The World Heritage Centre and the Advisory Bodies also note that exploratory drilling is being undertaken at the Redmoor mine within the property in the Tamar Valley, and that this might lead to further applications to re-instate mining activities. They consider that it is essential that applications for new mining activities do not overlap with the property and do not impact adversely on OUV.
In regard to the proposed supermarket development at Hayle Harbour, the World Heritage Centre and the Advisory Bodies consider that the current supermarket development proposal would have a potential negative impact on the authenticity and integrity of Hayle as a port and harbour and thus on the OUV of the serial property, and recall the Committee’s request to the State Party at its 36th session to consider a smaller-scale heritage-led regeneration. As the supermarket development project has not been altered and as there are apparently no regulatory or administrative mechanisms remaining to halt or alter the design, the World Heritage Centre and the Advisory Bodies would advise the Committee to consider placing the property on the List of World Heritage in Danger in 2014, should the development project be implemented as currently planned.
Based on the above, the World Heritage Centre and the Advisory Bodies propose that the World Heritage Committee request the State Party to invite a joint World Heritage Centre/ICOMOS/ICCROM reactive monitoring mission to the property in order to assess the overall state of conservation of the property and the strategies in place to deal with mining exploration and sustainable development within the whole serial property.
Decision Adopted: 37 COM 7B.89
The World Heritage Committee,
1. Having examined Document WHC-13/37.COM/7B.Add,
2. Recalling Decisions 30 COM 8B.50, 34 COM 8E, and 36 COM 7B.94 , adopted at its 30th (Vilnius, 2006), 34th (Brasilia, 2010) and 36th (Saint-Petersburg, 2012) sessions respectively,
3. Also recalling past decisions regarding mining in World Heritage properties as well as the International Council on Mining and Metals’ (ICMM) Position Statement on Mining and Protected Areas to “not explore or mine in World Heritage properties”,
4. Notes the information provided by the State Party on the resumption of mining at South Crofty and on various development proposals;
5. Requests the State Party to provide updated information on the proposed mining project at South Crofty including comprehensive graphic documentation of the project and its relationship to the property and its setting, for review by the World Heritage Centre and Advisory Bodies , and also requests the State Party to halt any resumption of mining at the property until such time as the World Heritage Committee has been able to examine and scrutinize all of the necessary documentation;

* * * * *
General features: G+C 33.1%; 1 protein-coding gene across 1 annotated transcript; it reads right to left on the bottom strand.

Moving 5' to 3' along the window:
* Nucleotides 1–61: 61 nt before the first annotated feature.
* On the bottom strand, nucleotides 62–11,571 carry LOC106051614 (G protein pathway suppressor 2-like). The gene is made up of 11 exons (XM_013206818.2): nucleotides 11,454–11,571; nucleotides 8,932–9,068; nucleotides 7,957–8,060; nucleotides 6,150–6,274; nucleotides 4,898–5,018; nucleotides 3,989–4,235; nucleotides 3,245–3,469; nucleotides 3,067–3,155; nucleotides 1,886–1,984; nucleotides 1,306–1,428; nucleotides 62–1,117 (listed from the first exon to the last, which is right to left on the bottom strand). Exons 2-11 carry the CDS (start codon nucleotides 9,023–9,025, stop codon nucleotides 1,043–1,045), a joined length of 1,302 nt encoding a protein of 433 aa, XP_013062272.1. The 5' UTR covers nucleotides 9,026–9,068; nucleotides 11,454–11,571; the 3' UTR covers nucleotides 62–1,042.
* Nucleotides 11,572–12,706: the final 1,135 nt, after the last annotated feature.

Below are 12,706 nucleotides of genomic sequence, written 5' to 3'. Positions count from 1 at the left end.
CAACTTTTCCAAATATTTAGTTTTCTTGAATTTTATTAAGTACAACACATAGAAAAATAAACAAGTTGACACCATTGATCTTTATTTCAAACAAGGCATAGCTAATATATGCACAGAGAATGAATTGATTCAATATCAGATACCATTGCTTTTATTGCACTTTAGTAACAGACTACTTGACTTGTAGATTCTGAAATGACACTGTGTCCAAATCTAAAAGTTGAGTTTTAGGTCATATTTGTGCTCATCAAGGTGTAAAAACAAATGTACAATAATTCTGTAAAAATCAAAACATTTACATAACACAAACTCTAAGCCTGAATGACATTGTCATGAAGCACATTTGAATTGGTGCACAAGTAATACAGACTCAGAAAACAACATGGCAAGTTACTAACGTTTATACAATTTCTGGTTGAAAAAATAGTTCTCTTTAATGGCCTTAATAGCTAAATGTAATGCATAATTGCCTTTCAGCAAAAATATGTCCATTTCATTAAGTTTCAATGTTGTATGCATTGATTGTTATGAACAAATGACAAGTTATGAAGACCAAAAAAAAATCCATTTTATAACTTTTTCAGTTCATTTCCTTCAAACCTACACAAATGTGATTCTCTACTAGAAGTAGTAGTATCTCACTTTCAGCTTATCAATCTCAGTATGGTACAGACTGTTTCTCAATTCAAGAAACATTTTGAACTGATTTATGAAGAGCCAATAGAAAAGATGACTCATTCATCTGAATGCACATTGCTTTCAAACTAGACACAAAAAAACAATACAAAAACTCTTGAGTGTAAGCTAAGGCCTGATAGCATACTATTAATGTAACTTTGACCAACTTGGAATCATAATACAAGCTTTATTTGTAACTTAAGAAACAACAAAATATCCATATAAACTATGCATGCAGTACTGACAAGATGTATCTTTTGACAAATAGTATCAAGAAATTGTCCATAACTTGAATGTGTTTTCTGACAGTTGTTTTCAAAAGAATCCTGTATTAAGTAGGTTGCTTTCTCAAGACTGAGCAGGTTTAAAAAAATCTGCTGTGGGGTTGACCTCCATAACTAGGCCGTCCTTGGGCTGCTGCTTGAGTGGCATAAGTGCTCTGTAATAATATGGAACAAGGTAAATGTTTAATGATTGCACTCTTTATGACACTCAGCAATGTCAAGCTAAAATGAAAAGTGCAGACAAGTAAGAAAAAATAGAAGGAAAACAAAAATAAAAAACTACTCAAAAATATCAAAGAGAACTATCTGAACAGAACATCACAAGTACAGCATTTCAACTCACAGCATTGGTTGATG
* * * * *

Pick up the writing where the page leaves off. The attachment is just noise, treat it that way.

6. Further requests the State Party to provide to the World Heritage Centre, in line with Paragraph 172 of the Operational Guidelines , details of any mining proposals for Redmoor mine, Tamar Valley, as soon as possible and before any decision is made that would be difficult to reverse;
7. Regrets that the State Party has not complied with the request expressed by the Committee in Decision 36 COM 7B.94 to halt the Hayle Harbour project, and, given that planning permission has already been granted, strongly urges the State Party to halt the development of Hayle Harbour in the light of its potential impact on the Outstanding Universal Value of the property and to consider, as a matter of urgency, all possible ways to develop alternative solutions for smaller-scale heritage-led regeneration for the Hayle Harbour site that respect its role as the port and harbour for the mining industry;
8. Decides , in case the Hayle Harbour development project is not halted and reconsidered, to consider inscribing Cornwall and West Devon Mining Landscape (United Kingdom of Great Britain and Northern Ireland) on the List of World Heritage in Danger at its 38th session in 2014;
9. Requests furthermore the State Party to submit additional relevant information on the proposal for a mixed use development on land adjacent to Callington Road, Tavistock, Devon, when it becomes available;
10. Requests moreover the State Party to invite a joint World Heritage Centre/ICOMOS/ICCROM reactive monitoring mission to assess the overall state of conservation of the property and the strategies in place to address mining exploration and sustainable development within the whole serial property;
11. Finally requests the State Party to submit to the World Heritage Centre, by 1 February 2014 , an updated report on the state of conservation of the property and on the implementation of the above, for examination by the World Heritage Committee at its 38th session in 2014.